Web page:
- 93 plates printed from high-resolution scans of Danne's personal copy of the manual
- Images from the original presentation to NASA by Danne & Blackburn
- 9.5 × 11.5" (241 × 292mm)
- CYMK + 5 Pantone® spot colors
- Hardcover with soft touch lamination and two-color silkscreen
- Printed in Italy
- 100 gsm Yupo Original and Perigord Matte 135 gsm
- Stochastic printing
- Red head and tail bands
- Individually packaged in static shielding pouch
500+ word foreword by Danne, who has provided never-before-seen materials from the DanneDesign archive.
2000+ word essay on the culture of NASA at the time of the manual by Christopher Bonanos (New York magazine, Instant: The Story of Polaroid). The essay will include interviews with NASA employees, Danne, and rare photographs scanned from their original 4×5 transparencies.
When we launched our first project on Kickstarter to reissue the NYCTA Graphics Standards Manual, we said that using this platform would allow us to control the production of the book closely, distribute it faster, and keep the cost lower.
Logistics aside, we were amazed by the reach of the audience around the first reissue, and wanted to bring communities together again for this reissue.
Printing and shipping
We will also be using the same excellent printing facilities based in Italy and our local shipping partners. Both delivered a beautiful product for our last campaign.
European orders will be shipped from a distribution center in Central Europe.
Each book will be individually packaged in a foil or translucent static shielding pouch (still under testing), and enclosed in a custom made cardboard box taped shut.
International backers please note: we are currently negotiating better shipping prices for backers outside of the US/Canada/EU. We're hoping to add this to the campaign on Wednesday, Sep 2nd.
Vann Alexandra, vannalexandra.com
Edited by Julian Muller
Concept by Hamish Smyth and Jesse Reed
Written by Kurt Weill
Performed by Richard Danne
Richard and Barbara Danne
Risks and challenges
Having designed and produced the reissue of the NYCTA Graphics Standards Manual successfully and other books before, we feel confident we can deliver a great product.
As we did with our last project, we will be reviewing hard copy proofs of every page before printing. When the book is being printed, we will be visiting the printing plant to conduct a press check to ensure the reproduction is faithful to the original.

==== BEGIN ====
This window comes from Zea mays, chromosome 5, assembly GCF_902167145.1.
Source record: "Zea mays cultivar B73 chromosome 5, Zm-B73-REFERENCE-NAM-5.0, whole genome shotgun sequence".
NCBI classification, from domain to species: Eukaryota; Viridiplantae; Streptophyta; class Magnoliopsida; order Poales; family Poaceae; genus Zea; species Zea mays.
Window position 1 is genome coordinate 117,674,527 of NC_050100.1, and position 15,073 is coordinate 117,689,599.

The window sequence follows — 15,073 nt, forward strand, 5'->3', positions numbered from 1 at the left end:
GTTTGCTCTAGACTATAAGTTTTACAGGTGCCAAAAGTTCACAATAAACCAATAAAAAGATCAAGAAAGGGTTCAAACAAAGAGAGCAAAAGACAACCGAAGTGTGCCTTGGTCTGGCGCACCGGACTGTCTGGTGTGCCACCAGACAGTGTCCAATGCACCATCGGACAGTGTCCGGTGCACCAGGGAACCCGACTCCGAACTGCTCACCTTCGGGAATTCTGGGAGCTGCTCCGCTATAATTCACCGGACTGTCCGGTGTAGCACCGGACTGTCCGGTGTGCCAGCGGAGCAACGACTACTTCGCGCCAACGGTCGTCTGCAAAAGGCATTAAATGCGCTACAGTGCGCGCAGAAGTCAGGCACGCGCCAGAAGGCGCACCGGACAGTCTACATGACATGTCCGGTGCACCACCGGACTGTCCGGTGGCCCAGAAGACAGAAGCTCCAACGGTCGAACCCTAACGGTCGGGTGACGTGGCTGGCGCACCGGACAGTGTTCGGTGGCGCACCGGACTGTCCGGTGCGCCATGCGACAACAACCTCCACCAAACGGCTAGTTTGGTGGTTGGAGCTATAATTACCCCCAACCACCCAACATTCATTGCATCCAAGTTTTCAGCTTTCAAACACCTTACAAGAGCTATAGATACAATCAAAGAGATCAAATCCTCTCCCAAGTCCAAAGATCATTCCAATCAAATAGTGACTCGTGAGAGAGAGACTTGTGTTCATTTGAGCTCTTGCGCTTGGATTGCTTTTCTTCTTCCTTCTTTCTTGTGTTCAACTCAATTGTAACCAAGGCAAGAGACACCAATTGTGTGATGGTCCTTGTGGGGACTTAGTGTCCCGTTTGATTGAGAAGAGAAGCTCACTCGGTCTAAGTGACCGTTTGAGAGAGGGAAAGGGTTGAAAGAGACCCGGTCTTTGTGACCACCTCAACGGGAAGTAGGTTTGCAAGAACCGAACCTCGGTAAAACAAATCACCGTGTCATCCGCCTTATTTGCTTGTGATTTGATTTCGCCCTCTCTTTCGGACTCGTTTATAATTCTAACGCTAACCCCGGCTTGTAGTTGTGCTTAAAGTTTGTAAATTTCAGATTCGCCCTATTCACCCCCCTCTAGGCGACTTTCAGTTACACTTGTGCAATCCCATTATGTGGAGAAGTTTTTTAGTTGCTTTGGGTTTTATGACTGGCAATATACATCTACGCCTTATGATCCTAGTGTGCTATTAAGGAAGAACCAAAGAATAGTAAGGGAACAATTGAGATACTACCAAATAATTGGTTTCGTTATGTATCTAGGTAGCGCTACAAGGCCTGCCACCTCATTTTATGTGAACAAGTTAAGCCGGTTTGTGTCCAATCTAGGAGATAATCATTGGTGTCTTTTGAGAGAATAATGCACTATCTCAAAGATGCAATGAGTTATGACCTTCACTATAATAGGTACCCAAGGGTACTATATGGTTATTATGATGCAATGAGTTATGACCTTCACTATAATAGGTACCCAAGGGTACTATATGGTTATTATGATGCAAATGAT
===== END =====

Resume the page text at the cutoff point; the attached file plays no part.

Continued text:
We plan on working closely with our printer to ensure the smoothest production possible and, if funded, we plan on updating backers regularly on each step of the process, as we have done in the past.
On the distribution side, we will be working with the same logistics partner that fulfilled the NYCTA Graphics Standards Manual. Last time, we did not have tracking for many international shipments. We have corrected this—tracking information will be retrievable for all shipments.Learn about accountability on Kickstarter
The shipping costs were determined based on a combination of factors.
A) Tracking: We are offering both domestic and international tracking: We do not want any books to get lost. Tracking will ensure that they won’t be.
B) Quality Handling: We have chosen a reliable, quality fulfillment partner to ensure that the books are handled with care during the fulfillment process. In essence, we chose reliable service over cheaper and less reliable service.
C) Shipment from Italy: The books are being shipped from Italy. The shipping costs had to account for their long voyage back to the US before being sent to backers.
For 1 and 2 books, yes. Each book is individually packaged in static shielding pouch, then secured in a custom cardboard box. As a result they are shipped separately. So, each individual book accrues the same shipping costs.
Postage on orders of 5 books is 10% less, and orders of 10 books is 20% less.
The ring binder was a solution to the problem of updating and reprinting pages for the manual. A past backer for our NYCTA reissue campaign (who was a Vignelli Associate) said this, "The binder is extremely difficult to open and close. Pages can easily be ripped out-even with the five ring binder holes.”
Like the NYCTA Standards Manual reissue, our intention for this reissue is preserve this historical piece of design history for archival means, not for practical means.
Printing a book also allows us to include supplementary information like the foreword and essay, something that would not be possible (or would have to be printed separately) if we did a binder.
But above all, the biggest reason was cost. We looked into doing the binder and it was going to be prohibitively expensive for backers.
Yes, we have presented the project to the Liaison for Multimedia at NASA and the Commercial and Intellectual Property Law Practice Group at the Office of the General Counsel of NASA.
No, as a government entity, NASA does not license the use of NASA materials.
NASA has told us that it has no objection to our reproduction and use of the manual as long as, among other things, we do not claim any rights in the manual, we acknowledge NASA as the source of the manual, and we do not imply endorsement of the project by NASA.
Apart from receiving copies of the book, they are not being paid in any way.